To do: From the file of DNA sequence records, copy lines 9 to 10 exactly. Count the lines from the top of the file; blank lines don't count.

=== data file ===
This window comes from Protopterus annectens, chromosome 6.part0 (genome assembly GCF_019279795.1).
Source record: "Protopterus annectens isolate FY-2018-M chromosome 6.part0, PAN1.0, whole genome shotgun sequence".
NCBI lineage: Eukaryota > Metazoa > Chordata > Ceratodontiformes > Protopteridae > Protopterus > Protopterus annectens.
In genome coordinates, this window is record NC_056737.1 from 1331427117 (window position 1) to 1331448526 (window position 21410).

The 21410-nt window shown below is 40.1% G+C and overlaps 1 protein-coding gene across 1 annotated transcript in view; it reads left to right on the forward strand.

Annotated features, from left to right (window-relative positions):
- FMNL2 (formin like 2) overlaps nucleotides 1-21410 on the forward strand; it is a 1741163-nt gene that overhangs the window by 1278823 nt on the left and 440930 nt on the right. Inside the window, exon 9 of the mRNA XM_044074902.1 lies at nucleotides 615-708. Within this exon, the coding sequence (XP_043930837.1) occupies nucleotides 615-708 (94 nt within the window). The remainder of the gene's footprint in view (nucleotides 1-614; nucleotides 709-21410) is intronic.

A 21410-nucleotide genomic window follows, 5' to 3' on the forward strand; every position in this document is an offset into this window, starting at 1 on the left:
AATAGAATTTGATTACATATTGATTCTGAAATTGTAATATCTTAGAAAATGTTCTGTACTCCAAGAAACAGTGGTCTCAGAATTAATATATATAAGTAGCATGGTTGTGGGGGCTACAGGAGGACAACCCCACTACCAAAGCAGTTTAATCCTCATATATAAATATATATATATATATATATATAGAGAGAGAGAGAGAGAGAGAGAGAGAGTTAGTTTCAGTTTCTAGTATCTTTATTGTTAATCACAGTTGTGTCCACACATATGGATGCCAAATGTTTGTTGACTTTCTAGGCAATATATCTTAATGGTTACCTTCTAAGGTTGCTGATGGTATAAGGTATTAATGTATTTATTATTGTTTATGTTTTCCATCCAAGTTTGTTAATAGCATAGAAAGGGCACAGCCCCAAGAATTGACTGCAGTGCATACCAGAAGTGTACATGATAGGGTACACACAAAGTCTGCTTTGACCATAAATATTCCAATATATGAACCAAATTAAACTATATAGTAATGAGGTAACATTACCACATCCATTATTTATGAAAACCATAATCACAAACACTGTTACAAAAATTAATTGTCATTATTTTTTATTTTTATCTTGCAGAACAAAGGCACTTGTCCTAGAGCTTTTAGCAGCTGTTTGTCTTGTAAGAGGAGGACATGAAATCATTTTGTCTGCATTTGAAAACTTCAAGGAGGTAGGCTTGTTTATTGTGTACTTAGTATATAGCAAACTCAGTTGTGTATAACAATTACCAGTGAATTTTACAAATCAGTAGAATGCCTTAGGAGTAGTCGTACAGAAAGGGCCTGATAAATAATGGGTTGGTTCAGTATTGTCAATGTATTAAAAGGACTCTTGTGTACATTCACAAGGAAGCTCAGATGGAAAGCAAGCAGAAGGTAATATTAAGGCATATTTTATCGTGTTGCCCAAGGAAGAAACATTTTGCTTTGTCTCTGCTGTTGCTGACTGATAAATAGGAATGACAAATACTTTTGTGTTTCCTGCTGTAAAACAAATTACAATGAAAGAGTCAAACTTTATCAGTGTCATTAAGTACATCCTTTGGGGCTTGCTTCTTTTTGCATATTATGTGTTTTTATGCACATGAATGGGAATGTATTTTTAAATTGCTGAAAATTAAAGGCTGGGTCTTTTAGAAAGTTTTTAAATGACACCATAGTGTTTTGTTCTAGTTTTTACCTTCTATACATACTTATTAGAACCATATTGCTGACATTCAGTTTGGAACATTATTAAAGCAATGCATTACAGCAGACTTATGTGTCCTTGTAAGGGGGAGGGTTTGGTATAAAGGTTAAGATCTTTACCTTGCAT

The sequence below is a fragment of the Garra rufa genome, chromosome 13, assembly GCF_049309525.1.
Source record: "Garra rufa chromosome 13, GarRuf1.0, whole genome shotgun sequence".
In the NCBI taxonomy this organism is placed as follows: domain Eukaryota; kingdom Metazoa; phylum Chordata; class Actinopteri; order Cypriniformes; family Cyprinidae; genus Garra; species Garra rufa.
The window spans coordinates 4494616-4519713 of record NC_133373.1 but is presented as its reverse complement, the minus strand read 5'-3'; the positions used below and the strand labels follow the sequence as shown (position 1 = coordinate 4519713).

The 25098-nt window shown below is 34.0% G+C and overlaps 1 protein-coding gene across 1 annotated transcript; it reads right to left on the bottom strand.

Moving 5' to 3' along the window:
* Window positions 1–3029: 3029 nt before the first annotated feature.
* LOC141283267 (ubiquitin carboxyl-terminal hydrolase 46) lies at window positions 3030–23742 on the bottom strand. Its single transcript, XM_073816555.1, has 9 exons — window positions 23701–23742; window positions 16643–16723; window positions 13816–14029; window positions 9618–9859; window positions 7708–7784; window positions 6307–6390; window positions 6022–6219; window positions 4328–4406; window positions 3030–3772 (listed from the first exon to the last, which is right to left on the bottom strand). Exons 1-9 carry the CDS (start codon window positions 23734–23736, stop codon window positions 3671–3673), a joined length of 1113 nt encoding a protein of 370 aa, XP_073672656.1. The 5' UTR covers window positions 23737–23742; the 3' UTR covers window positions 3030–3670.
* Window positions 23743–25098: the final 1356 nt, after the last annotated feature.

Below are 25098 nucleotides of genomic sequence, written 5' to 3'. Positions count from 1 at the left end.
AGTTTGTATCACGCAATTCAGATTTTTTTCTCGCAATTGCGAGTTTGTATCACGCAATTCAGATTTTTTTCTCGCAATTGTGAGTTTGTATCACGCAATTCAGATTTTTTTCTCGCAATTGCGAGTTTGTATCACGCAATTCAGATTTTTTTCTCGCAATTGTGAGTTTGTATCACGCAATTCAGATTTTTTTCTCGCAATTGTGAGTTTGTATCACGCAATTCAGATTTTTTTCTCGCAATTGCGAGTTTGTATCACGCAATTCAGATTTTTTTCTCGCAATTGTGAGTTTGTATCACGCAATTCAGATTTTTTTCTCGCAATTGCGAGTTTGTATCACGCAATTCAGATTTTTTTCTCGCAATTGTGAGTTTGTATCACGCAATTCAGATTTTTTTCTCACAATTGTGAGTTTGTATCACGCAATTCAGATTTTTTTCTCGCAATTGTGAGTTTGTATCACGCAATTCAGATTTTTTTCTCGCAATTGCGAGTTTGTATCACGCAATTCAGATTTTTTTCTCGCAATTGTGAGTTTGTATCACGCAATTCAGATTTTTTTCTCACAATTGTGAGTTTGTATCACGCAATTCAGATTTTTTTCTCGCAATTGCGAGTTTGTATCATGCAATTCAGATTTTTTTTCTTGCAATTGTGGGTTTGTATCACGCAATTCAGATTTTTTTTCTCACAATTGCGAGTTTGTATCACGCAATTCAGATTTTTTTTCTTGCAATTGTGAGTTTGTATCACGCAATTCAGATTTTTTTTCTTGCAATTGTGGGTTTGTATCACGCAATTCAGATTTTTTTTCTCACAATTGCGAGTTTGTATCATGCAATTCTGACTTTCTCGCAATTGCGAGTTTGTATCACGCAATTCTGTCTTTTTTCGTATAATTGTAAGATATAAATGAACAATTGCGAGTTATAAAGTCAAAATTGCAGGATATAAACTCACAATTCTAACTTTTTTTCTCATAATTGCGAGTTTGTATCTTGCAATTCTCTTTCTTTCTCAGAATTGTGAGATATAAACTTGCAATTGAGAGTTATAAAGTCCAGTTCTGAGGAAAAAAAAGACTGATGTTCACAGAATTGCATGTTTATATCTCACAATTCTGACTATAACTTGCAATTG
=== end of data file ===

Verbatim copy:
AATAGAATTTGATTACATATTGATTCTGAAATTGTAATATCTTAGAAAATGTTCTGTACTCCAAGAAACAGTGGTCTCAGAATTAATATATATAAGTAGCATGGTTGTGGGGGCTACAGGAGGACAACCCCACTACCAAAGCAGTTTAATCCTCATATATAAATATATATATATATATATATATAGAGAGAGAGAGAGAGAGAGAGAGAGAGTTAGTTTCAGTTTCTAGTATCTTTATTGTTAATCACAGTTGTGTCCACACATATGGATGCCAAATGTTTGTTGACTTTCTAGGCAATATATCTTAATGGTTACCTTCTAAGGTTGCTGATGGTATAAGGTATTAATGTATTTATTATTGTTTATGTTTTCCATCCAAGTTTGTTAATAGCATAGAAAGGGCACAGCCCCAAGAATTGACTGCAGTGCATACCAGAAGTGTACATGATAGGGTACACACAAAGTCTGCTTTGACCATAAATATTCCAATATATGAACCAAATTAAACTATATAGTAATGAGGTAACATTACCACATCCATTATTTATGAAAACCATAATCACAAACACTGTTACAAAAATTAATTGTCATTATTTTTTATTTTTATCTTGCAGAACAAAGGCACTTGTCCTAGAGCTTTTAGCAGCTGTTTGTCTTGTAAGAGGAGGACATGAAATCATTTTGTCTGCATTTGAAAACTTCAAGGAGGTAGGCTTGTTTATTGTGTACTTAGTATATAGCAAACTCAGTTGTGTATAACAATTACCAGTGAATTTTACAAATCAGTAGAATGCCTTAGGAGTAGTCGTACAGAAAGGGCCTGATAAATAATGGGTTGGTTCAGTATTGTCAATGTATTAAAAGGACTCTTGTGTACATTCACAAGGAAGCTCAGATGGAAAGCAAGCAGAAGGTAATATTAAGGCATATTTTATCGTGTTGCCCAAGGAAGAAACATTTTGCTTTGTCTCTGCTGTTGCTGACTGATAAATAGGAATGACAAATACTTTTGTGTTTCCTGCTGTAAAACAAATTACAATGAAAGAGTCAAACTTTATCAGTGTCATTAAGTACATCCTTTGGGGCTTGCTTCTTTTTGCATATTATGTGTTTTTATGCACATGAATGGGAATGTATTTTTAAATTGCTGAAAATTAAAGGCTGGGTCTTTTAGAAAGTTTTTAAATGACACCATAGTGTTTTGTTCTAGTTTTTACCTTCTATACATACTTATTAGAACCATATTGCTGACATTCAGTTTGGAACATTATTAAAGCAATGCATTACAGCAGACTTATGTGTCCTTGTAAGGGGGAGGGTTTGGTATAAAGGTTAAGATCTTTACCTTGCAT

The sequence below is a fragment of the Garra rufa genome, chromosome 13, assembly GCF_049309525.1.